Vaccines have been in production for hundreds of years and all of the different forms of technology or so called ‘platforms’ have been applied to the worldwide efforts to produce a SARS-CoV-2 or COVID-19 vaccine. No approach is off the table as researchers and pharmaceutical companies combine efforts to limit the pandemic through immunisation. Hence, there are multiple vaccine approaches utilised by the over 200 COVID-19 vaccines currently in the pipeline. In particular, there are several newer and novel approaches that have shown great promise in advanced (Phase 3) clinical trials. If these newer approaches prove effective, we are likely to see them widely used in the future.

Most of these vaccines build on already existing vaccine technology, many of which have already been shown to be safe in tens of thousands of people. Results from early clinical trials and the interim results from Phase 3 trials of a number of candidates show that the majority of these vaccines are safe, immunogenic and likely to be effective in both preventing COVID-19 infection, as well as severe COVID-19 disease.

This article provides a summary of the different approaches and the most advanced COVID-19 vaccines utilising these different platforms. The majority of the vaccines in advanced trials, require two doses to provide clinical protection against the SARS-CoV-2 virus.

Traditional vaccine approaches

Inactivated virus vaccines

Inactivated vaccines are created by killing or deactivating the virus so that it is unable to replicate. The whole virus or a subunit of the virus can be used. This approach has been used for decades, such as with hepatitis A and inactivated polio vaccines.

These vaccines are generally safer than live vaccines as they can be given to everyone, including immunocompromised people. However, the immune response induced by this mechanism alone may not be as strong or long-lasting and booster doses or an adjuvant may be required (additional vaccine components that boost the immune response).

There are currently four inactivated COVID-19 vaccines in Phase 3 trials. Three are developed by Chinese companies (Wuhan Institute of Biological Products/Sinopharm, Beijing Institute of Biological Products/Sinopharm and Sinovac Biotech) and one is being developed by the Indian company Bharat Biotech. There are several more in pre-clinical and early clinical trials.

Protein-based vaccines

Part of the pathogen that induces an immune response is used to make the vaccine; this part may be a whole protein or fragments of the protein. These vaccines are safe, relatively simple to make and are cheaper to produce. However, multiple doses or an adjuvant is often required to induce an adequate immune response. This method is used to make hepatitis B vaccines.

This is the most common approach for COVID-19 vaccines, with dozens in pre-clinical and clinical trials. There are two in advanced Phase 3 clinical trials, developed by US-based Novavax and Canadian-based Medicago. The most common component of the SARS-CoV-2 virus used to make these vaccines is the spike protein. Spike proteins play a key role in pathogenesis; allowing entry into human host cells and hence subsequent infection.

One disadvantage of using whole protein vaccines is that they have an unstable structure that may lead to loss of immunogenicity. Novel technologies, such as the molecular clamp technique used in the University of Queensland COVID-19 vaccine, have been developed to stabilise the spike protein. This vaccine previously had an agreement with the Australian government, however will no longer be proceeding to Phase 3 trials.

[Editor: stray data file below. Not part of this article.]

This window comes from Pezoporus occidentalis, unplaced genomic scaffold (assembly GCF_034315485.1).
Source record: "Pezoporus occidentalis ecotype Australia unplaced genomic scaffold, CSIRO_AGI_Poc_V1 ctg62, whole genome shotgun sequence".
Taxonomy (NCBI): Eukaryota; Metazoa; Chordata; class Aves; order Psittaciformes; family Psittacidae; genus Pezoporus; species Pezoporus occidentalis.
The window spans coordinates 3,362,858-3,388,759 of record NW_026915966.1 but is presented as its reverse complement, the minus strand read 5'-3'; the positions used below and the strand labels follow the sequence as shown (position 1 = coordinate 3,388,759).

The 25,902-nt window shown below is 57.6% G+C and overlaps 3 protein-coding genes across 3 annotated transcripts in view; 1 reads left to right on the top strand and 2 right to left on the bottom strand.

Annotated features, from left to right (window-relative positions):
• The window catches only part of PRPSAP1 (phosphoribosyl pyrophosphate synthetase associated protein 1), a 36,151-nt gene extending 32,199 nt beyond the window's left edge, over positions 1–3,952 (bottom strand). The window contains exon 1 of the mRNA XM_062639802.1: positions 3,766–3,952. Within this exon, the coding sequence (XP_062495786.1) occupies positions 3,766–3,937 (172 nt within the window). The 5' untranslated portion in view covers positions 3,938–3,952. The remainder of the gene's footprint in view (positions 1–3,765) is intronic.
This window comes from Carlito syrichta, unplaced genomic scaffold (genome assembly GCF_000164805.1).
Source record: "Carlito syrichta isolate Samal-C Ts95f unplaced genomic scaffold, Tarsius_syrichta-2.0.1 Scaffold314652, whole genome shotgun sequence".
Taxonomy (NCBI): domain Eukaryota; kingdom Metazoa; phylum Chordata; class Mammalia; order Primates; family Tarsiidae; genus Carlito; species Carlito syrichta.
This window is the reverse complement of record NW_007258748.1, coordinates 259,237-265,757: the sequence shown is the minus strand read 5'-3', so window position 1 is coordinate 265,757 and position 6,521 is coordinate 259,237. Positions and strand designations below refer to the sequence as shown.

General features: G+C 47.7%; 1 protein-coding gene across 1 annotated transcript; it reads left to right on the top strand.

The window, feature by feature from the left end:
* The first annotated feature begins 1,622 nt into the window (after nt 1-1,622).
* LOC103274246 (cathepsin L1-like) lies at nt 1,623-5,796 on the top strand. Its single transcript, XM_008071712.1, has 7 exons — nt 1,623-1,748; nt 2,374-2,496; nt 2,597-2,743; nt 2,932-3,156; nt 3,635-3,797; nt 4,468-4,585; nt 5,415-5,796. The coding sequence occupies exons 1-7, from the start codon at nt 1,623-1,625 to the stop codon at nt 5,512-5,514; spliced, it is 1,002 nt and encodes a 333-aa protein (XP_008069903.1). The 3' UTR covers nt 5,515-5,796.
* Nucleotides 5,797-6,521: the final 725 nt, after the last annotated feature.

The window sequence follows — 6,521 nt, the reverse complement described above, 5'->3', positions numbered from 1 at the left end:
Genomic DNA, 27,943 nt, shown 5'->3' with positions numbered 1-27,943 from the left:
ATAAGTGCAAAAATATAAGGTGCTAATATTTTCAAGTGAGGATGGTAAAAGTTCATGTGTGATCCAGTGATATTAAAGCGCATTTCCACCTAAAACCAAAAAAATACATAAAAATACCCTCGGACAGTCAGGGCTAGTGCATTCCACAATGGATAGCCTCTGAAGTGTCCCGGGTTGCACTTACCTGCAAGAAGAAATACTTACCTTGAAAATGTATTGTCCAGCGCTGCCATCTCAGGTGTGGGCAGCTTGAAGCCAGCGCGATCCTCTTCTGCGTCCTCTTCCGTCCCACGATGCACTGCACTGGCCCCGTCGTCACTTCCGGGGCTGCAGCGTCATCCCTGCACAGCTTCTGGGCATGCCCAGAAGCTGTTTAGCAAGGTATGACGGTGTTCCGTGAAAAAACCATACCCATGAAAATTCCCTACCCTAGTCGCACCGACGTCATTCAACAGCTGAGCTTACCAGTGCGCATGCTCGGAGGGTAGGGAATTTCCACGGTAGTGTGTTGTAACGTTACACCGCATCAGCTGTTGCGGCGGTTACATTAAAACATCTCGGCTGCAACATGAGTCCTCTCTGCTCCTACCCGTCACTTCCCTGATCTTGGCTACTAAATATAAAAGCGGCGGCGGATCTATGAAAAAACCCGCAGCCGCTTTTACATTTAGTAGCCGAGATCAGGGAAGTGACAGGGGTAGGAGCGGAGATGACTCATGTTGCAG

Two other protein-based vaccines are being developed or tested in Australia. Flinders University and an Australia biotech company, Vaxine, are developing a vaccine based on the company’s earlier severe acute respiratory syndrome (SARS) vaccine which was effective in animal studies. Early trials were conducted in Adelaide and Phase 3 trials are due to begin overseas by the end of 2020. The other is a vaccine developed by Chinese-based Clover Biopharmaceuticals which started Phase 1 trials in Perth in June 2020.

Novel vaccine approaches

In the past few decades, vaccine technology has a made significant advances particularly in relation to genetic technology. These newer vaccines pave the way for more efficient and timely vaccine production as soon as the genetic sequence of a new pathogen is known.

Nanoparticle-based and virus-like particles vaccines

Nanoparticle-based vaccines have received increasing interest in recent years due to their good safety profile and high immunogenic potential. Nanoparticle vaccines are constructed by attaching selected key components of a pathogen (such as the COVID-19 spike protein or viral DNA) to an engineered nanoparticle (nanocarrier). This nanoparticle is commonly an engineered virus-like particle (a molecule that mimics the virus but is not infectious). These nanoparticles are highly stable and less prone to degradation than traditional protein vaccines. The human papillomavirus (HPV) vaccine is an example of this approach.

The Novavax COVID-19 vaccine is a nanoparticle vaccine which contains pieces of the spike protein; hence, it can also be listed as a protein-based vaccine. Early clinical trials were performed in Melbourne and Brisbane. Phase 3 trials are underway in the UK. Novavax has signed an agreement with the Australian government to provide 40 million doses during 2021, if the vaccine is successful.

Genetic vaccines

Genetic vaccines deliver one or more of the pathogen’s genes to provoke an immune response. There are two types, DNA and messenger RNA (mRNA) vaccines. DNA is the original genetic sequence which codes for all components of the virus. Firstly, DNA is converted into mRNA and then, mRNA is converted into viral proteins. The immune response is triggered by the production of these viral proteins.

These vaccines can be produced faster than traditional vaccines as development can begin as soon as the genetic sequence of a new pathogen is available. Although DNA and mRNA vaccines have never been licensed before, they have already been under development for other viruses, such as influenza, and have been tested and shown to be safe in Phase 1 and 2 clinical trials.